Hey, guys~ I'm Nicole and thanks for visiting my blog. Before I get started, let me just first introduce myself:



  • I am a senior Organizational Communication, Learning & Design major at Ithaca College with a minor in Business Administration.
  • I am the Senior Class Secretary who has been charged with the mission of creating quality programming for the Class of '07ers here at IC.
  • I am a Student Government Association Senior Class Senator.
  • I am from Long Island, NY.
  • I just am.

So what's this blog about?


Well, I entered this contest to win a job shadow at Digg.com! Here's how it goes: I have to write a blog about technology for 20 days among 4 other contestants and whoever has the most readers, wins!

So why am I interested?

For me, This is an opportunity of a lifetime! If victorious, it would give me a chance to get my hands dirty with a company who is at the forefront of innovative and interactive technology today. Digg.com, for those of you who may not know, is a website about user-generated content, where a user submits their own articles and other users go on to rate it. What interests me about Digg is that user-generated content is taking over the internet--whether it’s from Myspace, Facebook, YouTube, or blogging--Users are out there dictating the future of the web, and what they say, goes. This experience would allow me to learn first hand what people behind the scenes deal with day to day in regard to planning, researching, programming, and finding innovative ways to interact with its users.

But really, my internship experiences are what triggered my interest in information technology. I've had experience working with an information architect this past summer (which focused on user experience and design on the web from start to finish) at 141 Worldwide, a creative advertising network of Ogilvy & Mather. Additionally, I helped employees learn about important organizational changes associated with a new technology at AOL the summer before last. I am also a communications major who is continuously searching for new ways for users to communicate or use tools to create shared meaning, because of this, IT has become a passion. Information Technology has and is continuously changing the way we all communicate and has become an intrinsic component of our everyday lives—this is true to the point that if you were asked to imagine a life without the internet or your favorite website, you couldn't. Either that or you'd be really upset--I know I would be. I mean, who could live without facebook and its fantastically creepy news feed? No one.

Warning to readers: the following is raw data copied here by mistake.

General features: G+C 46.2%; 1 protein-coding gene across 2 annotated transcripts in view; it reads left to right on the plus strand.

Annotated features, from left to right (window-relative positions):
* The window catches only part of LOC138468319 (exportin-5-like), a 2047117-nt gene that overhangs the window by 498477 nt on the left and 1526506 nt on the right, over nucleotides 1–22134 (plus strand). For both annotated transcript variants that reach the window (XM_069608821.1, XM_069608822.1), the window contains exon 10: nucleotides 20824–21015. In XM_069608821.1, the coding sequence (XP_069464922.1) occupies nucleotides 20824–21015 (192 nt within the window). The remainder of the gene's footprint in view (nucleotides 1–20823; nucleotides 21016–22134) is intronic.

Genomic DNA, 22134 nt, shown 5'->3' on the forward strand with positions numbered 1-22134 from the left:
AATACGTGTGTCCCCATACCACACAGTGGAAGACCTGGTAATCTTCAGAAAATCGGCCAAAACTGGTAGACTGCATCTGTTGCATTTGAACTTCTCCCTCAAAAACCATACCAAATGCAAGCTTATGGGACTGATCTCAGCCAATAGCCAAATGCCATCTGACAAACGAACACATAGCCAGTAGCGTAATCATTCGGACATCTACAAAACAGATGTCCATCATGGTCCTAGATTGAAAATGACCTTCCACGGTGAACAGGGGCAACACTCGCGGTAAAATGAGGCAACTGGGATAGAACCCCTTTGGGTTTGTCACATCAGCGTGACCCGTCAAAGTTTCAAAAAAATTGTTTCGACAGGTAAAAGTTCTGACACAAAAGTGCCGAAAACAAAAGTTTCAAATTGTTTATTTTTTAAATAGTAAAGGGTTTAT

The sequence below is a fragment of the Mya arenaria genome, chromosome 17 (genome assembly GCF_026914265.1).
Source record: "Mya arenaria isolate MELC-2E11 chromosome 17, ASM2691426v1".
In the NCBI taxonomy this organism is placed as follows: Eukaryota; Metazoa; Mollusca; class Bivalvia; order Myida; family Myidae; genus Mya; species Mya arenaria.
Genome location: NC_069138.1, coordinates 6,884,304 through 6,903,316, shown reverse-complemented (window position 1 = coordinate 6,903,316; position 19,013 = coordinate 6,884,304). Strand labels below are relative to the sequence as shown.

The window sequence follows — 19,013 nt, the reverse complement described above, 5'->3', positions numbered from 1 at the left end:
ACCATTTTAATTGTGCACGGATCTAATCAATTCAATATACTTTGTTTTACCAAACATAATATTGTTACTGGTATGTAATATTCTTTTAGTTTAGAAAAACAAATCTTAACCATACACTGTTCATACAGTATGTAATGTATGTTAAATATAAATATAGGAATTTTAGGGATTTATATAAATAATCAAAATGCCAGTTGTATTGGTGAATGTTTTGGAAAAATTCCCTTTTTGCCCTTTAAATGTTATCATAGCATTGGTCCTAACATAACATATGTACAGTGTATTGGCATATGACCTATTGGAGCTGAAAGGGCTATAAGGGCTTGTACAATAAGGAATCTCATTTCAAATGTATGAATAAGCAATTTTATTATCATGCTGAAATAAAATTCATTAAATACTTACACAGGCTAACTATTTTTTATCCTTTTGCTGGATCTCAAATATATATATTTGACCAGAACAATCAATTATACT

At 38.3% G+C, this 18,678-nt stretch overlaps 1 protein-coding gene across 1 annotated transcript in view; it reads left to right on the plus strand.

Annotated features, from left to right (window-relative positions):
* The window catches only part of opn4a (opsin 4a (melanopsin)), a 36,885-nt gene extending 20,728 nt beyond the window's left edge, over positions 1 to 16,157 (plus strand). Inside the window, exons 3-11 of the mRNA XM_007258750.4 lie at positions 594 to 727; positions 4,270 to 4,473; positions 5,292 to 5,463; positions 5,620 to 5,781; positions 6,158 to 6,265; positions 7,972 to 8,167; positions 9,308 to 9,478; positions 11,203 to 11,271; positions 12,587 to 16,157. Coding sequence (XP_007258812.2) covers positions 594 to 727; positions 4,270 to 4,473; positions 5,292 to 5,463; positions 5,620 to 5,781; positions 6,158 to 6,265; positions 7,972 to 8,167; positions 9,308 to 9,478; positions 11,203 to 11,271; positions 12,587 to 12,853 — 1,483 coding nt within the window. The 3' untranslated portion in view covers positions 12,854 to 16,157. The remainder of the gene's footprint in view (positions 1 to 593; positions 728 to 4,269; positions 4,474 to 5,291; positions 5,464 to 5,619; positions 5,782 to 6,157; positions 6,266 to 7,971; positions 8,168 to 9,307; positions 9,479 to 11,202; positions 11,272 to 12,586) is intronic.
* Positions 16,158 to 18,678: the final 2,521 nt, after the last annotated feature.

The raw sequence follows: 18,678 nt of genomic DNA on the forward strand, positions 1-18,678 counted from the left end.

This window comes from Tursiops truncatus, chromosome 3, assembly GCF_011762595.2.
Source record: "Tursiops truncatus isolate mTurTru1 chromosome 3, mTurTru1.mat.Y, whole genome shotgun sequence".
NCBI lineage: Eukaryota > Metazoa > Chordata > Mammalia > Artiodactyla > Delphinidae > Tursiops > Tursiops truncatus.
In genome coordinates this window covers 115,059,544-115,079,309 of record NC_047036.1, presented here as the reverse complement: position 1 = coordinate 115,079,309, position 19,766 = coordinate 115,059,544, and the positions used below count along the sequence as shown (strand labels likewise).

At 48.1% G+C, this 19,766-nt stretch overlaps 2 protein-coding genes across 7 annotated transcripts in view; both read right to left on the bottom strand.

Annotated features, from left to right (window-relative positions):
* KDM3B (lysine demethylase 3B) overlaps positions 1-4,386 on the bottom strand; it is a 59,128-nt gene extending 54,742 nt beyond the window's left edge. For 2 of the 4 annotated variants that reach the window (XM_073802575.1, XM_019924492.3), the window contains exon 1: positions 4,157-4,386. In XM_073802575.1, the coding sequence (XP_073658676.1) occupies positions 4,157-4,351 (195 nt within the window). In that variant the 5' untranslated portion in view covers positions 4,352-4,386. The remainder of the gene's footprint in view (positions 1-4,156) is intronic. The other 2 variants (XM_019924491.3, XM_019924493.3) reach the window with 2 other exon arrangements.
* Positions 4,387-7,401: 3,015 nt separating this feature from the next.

The fact is that information technology is here and is not leaving anytime soon. Therefore, my passion has become thinking of ways to make it easier for users to incorporate technology into their everyday lives--making it natural, necessary, friendly, and easy. The effects that this sort of technology has on people and the workplace is what interests me--how intoxicated we have become and how it has become so attached to our daily routines. People support what they help create; information technology makes this possible.

What you can expect to see in this blog is a college student’s perspective on technology news today. As some might expect, young people may or may not be as informed or interested in the technological trends that occur everyday. It's either we have too much going on in our lives or its just too much to digest. We need our information fast, we need it to be interesting and most importantly, relevant to our lives. Therefore, the purpose of this blog will be to synthesize information and news on technology in a way that makes it easy and quick for anyone to keep up to date on technology news and trends.

So if you're a soon-to-be grad, tune in. (If not, you should read it anyway!)

What sets most students a part from others when competing for a job is how in-the-know they are…especially with technology, which changes everyday.

Next up: Diebold voting machines: Can you put a price on democracy?